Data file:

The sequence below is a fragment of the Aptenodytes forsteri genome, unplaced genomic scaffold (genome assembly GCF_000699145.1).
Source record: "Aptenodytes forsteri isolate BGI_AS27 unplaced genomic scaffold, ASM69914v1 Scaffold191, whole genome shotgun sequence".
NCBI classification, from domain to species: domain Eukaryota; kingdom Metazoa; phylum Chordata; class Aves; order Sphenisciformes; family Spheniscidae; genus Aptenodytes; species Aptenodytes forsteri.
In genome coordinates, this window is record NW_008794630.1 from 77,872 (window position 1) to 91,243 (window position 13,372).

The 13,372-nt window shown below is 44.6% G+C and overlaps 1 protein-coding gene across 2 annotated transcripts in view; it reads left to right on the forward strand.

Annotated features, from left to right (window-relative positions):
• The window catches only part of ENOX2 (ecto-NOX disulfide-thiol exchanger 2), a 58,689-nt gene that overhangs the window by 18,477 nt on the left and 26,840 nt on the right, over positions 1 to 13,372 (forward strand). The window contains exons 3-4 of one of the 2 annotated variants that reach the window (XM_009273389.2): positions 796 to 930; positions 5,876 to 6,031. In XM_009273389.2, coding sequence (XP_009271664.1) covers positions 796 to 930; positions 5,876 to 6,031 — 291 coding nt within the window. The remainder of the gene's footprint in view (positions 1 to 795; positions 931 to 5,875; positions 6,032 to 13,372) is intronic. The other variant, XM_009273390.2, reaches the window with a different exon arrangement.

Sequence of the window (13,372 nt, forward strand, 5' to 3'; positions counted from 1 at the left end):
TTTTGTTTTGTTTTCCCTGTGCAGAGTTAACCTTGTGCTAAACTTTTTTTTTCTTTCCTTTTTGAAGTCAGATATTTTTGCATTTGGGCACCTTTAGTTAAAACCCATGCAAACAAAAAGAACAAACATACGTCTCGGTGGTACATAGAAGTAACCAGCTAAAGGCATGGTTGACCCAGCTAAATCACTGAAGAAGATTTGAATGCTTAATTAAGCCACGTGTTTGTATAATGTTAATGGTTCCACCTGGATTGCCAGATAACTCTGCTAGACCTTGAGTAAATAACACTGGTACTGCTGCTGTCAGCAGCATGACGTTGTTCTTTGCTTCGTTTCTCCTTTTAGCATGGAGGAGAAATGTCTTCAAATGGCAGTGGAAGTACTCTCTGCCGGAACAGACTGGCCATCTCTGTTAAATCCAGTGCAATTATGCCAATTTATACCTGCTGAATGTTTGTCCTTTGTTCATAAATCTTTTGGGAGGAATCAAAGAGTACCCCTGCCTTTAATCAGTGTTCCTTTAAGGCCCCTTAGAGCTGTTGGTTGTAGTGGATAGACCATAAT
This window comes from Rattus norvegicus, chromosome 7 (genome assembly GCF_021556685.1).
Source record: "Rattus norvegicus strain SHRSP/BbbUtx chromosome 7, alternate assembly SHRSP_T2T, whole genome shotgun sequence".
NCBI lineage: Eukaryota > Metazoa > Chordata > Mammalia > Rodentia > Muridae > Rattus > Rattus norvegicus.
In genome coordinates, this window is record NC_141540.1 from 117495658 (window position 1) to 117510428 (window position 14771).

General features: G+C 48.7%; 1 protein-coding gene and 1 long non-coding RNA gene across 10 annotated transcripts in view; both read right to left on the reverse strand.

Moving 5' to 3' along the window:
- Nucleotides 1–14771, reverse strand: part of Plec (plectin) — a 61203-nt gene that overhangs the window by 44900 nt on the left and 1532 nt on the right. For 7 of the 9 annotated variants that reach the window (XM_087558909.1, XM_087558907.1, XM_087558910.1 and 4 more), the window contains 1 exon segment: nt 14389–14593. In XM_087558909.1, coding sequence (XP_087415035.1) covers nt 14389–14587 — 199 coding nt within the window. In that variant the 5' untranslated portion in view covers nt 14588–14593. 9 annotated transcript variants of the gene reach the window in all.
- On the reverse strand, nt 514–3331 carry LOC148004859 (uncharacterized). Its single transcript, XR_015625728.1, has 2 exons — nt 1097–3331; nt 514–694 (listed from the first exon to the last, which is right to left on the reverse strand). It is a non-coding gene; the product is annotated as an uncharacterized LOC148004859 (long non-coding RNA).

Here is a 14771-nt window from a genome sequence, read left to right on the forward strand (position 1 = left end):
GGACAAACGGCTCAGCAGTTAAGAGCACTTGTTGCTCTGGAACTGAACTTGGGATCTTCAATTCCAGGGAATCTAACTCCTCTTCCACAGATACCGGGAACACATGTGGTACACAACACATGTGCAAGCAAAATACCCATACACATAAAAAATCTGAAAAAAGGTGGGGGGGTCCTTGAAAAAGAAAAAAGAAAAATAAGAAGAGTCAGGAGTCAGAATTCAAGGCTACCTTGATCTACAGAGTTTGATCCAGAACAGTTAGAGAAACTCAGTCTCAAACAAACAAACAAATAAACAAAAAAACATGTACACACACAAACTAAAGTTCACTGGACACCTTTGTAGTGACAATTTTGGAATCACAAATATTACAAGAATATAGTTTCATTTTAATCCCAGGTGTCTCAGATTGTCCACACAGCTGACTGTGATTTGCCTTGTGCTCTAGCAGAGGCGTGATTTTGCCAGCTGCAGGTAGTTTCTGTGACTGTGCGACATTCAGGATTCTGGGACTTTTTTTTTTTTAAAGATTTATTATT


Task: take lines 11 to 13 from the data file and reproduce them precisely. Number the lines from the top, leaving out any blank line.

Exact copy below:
Source record: "Rattus norvegicus strain SHRSP/BbbUtx chromosome 7, alternate assembly SHRSP_T2T, whole genome shotgun sequence".
NCBI lineage: Eukaryota > Metazoa > Chordata > Mammalia > Rodentia > Muridae > Rattus > Rattus norvegicus.
In genome coordinates, this window is record NC_141540.1 from 117495658 (window position 1) to 117510428 (window position 14771).